What's in a baby name?
Most couples always look forward to the birth of their new born, everything always put in order before the little one's arrival. There is no argument about the baby's attire because of the baby's sex anyway. Basically, almost everything is put in place with no much back and forth. There is, however, one issue that pops up on the arrival of the baby; its name. Although most couples always settle on a name in advance, I have experienced some who even end up coming back home from the hospital with a nameless baby all because they could not agree on a name.
It is always an uphill task when one baby is expected yet those expecting it have more than ten names to settle on. It was easier during our forefather's days when a child could just be named after an ancestor or a relative. It was even better because once a relative was settled on, then the child would bear both or all names of the person they were being named after.
These days, most people do not want to name their children after any relative. Parents have turned to Google to find names of their young ones, sometimes naming them after things or people they have no idea about. All they do is Google a name, fall in love with it and settle on it. As easy as it may sound, this has caused rifts in families. Rarely do both parents settle for the same name. No parent is always ready as well to let the name of their choice be the child's second name. Everyone wants their choice to be the child's first name.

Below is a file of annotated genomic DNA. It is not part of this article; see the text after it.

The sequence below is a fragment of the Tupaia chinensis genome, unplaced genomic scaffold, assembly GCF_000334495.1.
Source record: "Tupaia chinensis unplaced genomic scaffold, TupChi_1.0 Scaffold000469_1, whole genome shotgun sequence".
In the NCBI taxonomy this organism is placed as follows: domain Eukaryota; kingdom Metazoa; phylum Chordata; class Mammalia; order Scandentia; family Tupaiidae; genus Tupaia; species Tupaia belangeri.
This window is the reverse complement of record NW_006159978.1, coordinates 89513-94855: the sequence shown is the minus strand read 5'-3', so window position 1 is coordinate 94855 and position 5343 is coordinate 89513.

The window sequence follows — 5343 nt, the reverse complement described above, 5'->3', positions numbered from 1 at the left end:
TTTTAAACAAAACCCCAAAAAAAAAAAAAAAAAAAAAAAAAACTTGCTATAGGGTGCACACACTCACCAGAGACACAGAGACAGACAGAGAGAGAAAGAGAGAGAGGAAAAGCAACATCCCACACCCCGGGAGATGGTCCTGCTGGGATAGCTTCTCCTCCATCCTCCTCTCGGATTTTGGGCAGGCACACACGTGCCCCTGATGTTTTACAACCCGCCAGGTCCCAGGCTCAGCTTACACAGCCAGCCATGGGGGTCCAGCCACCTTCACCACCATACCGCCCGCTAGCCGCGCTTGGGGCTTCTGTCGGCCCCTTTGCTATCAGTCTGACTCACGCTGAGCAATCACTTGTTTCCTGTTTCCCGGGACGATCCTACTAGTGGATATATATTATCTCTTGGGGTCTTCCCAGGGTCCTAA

It gets even worse when you have pressure from one relative to name the baby after them. In this era, it is almost impossible to find a baby with an 'ordinary' name. By 'ordinary' names, I mean those names that were common during our days, names that one could recognize and pronounce at a glance. These days, people give children names they can barely pronounce. They first pronounce their names correctly in primary school. They call is being digitalized.
Our parents' names are going into extinction right before our eyes. Our parents and grandparents find it difficult to pronounce their grandchildren's names thus settling for a name they hoped the child would have been given. Once they identify an easier name, mostly of a relative they believe lives in the child, they will stick to calling the child that name even if the parent rebels. It beats logic when one expects a 70-year-old to pronounce the name Laqueesha, which is never followed by a local tribal name but an equally Googled name, Laqueesha Sinquair.
Most kindergarten teachers are these days having a hard time pronouncing their students' names. Our parents have so far given up in expecting our children to be named after them. We no longer name children according to the time of their birth, a relative or the season of their birth. Every parent wants a unique name that no one else has. I am probably the only one planning to name my baby after my mother, even if it turns out to be a boy! That is how unique I have decided to be. At this rate, my baby might just be the only one in his class with an ordinary name.
I ask again, what's in a name?